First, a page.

It’s unclear why IRCC assigns people to inactive IDs, or what happens to applications under those codes. The department did not provide those answers to CBC by deadline.

IRCC pointed out in an earlier response that the processing of applications “may involve more than one officer” and applications can be shifted from one centre to another for efficiency. 

People pegged to inactive codes want answers

Bote found out she was assigned to RA9519 last month from her GCMS note from the Canada Border Services Agency (CBSA), after “almost zero communication” from IRCC for 18 months.

Bote, who applied through IRCC’s special pathway for international students in May 2021, is one of 1,864 applications stuck with this particular code.

Many of her friends who applied the same time have become permanent residents in 2021 or early 2022. Meanwhile, Bote only got a request to submit her biometrics information, such as fingerprints, this April (one of the earlier stages of the application process).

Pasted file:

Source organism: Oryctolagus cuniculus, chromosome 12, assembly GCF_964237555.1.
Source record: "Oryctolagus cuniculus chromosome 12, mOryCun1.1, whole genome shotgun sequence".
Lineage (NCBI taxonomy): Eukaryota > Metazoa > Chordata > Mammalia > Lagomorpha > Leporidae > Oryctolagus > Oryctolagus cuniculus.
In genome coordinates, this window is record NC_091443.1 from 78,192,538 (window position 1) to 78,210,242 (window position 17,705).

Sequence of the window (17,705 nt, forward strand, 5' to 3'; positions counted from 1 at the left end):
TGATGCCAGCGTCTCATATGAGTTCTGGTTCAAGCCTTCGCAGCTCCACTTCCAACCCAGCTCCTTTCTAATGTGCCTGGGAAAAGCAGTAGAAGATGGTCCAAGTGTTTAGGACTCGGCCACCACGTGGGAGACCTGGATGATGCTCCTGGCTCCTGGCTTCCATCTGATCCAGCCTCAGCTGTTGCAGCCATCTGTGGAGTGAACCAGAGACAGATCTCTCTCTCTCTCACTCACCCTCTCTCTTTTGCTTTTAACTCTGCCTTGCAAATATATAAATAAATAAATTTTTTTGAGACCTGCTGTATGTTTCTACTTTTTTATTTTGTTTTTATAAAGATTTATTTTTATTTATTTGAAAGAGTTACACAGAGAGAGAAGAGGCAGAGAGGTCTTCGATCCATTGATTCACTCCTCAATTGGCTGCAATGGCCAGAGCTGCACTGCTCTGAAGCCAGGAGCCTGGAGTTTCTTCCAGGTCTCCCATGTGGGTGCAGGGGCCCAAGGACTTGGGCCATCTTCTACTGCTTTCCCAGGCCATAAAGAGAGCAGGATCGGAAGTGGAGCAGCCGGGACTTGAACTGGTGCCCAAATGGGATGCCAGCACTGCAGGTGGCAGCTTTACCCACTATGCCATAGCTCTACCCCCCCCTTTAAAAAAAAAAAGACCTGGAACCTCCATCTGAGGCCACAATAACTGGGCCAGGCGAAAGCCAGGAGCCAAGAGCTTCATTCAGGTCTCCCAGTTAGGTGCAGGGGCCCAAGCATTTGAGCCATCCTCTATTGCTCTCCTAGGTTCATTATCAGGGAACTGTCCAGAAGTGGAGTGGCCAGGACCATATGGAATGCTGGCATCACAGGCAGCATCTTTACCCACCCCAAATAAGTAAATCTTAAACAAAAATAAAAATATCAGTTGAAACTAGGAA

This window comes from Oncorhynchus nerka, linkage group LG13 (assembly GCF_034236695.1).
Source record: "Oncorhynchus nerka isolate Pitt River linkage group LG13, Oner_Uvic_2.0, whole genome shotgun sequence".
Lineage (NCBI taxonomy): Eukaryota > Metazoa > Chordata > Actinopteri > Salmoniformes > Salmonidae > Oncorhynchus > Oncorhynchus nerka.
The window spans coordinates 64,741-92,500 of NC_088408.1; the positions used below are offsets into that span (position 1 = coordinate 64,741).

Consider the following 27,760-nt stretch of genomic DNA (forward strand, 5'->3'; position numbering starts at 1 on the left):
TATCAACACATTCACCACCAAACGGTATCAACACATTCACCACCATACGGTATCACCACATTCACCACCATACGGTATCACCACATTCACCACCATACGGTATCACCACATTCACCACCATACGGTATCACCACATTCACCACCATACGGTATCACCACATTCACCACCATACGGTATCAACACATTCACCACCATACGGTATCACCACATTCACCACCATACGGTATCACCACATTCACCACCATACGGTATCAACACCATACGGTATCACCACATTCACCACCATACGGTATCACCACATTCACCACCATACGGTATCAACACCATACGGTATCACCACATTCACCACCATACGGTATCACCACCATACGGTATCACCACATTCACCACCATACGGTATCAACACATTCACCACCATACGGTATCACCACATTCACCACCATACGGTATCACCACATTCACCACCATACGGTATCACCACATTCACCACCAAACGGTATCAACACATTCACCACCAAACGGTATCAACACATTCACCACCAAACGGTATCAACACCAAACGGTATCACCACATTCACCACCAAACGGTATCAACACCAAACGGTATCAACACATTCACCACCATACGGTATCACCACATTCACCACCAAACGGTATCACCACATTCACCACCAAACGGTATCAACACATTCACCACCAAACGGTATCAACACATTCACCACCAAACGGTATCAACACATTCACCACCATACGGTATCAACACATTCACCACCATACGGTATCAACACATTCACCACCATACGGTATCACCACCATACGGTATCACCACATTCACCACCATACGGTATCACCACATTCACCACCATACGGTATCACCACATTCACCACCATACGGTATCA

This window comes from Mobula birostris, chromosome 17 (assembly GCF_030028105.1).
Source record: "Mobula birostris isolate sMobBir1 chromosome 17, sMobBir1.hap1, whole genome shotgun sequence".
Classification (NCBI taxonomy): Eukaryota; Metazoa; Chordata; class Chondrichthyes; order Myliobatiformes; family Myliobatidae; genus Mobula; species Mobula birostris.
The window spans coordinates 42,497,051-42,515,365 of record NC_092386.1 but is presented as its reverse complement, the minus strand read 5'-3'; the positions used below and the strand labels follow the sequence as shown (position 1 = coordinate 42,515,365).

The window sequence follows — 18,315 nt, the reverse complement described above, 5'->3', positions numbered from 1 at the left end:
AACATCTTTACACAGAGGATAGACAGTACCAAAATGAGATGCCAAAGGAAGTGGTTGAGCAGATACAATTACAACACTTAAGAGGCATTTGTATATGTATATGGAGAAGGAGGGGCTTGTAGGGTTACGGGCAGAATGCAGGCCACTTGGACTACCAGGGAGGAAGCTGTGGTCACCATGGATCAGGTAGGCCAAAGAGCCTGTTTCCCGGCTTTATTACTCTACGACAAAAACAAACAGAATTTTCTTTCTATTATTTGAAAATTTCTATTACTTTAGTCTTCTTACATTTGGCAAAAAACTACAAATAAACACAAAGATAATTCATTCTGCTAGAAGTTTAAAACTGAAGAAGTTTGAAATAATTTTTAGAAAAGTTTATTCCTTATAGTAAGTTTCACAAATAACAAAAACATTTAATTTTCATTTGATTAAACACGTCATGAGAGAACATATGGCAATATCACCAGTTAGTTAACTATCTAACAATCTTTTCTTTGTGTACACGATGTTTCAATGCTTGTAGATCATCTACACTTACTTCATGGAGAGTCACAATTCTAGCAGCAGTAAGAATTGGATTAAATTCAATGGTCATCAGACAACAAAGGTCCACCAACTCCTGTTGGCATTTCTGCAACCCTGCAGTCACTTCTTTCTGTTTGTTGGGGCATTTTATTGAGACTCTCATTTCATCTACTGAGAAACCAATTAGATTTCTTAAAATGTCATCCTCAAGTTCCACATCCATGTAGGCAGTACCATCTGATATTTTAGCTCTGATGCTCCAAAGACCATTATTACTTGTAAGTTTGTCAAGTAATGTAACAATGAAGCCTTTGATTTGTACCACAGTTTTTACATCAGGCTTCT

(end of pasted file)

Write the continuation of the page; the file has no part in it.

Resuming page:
“I’ve honestly become the meme of the server at this point,” said Bote, referring to her online Discord community of PR applicants.

A person stands in front of a waterfall with a boat floating in the background.
Andrea Bote, a permanent residency applicant who lives in Ontario, poses in front of the Niagara Falls. Bote has been waiting since May 2021 for her application to move forward. (Submitted by Andrea Bote)

Bote described putting her further education on hold, facing obstacles getting OHIP coverage during the wait, as well as not being able to travel to see family — as the special pathway requires applicants to be physically in Canada when approved. 

“All I really want is for them to … just pinpoint all these dormant [codes], just open them, reassign all those cases somewhere just so they start moving,” said Bote. 

“Just tell us what’s going on … We just want to know that … it’s not just stuck in limbo.”

In response to Bote’s case, IRCC said her application “is active and continues to be processed” but provided no timeline. It pointed to its pandemic-induced backlog of a “substantial inventory of applications.”

A man stands on a wooden bridge deck with a bridge in the background.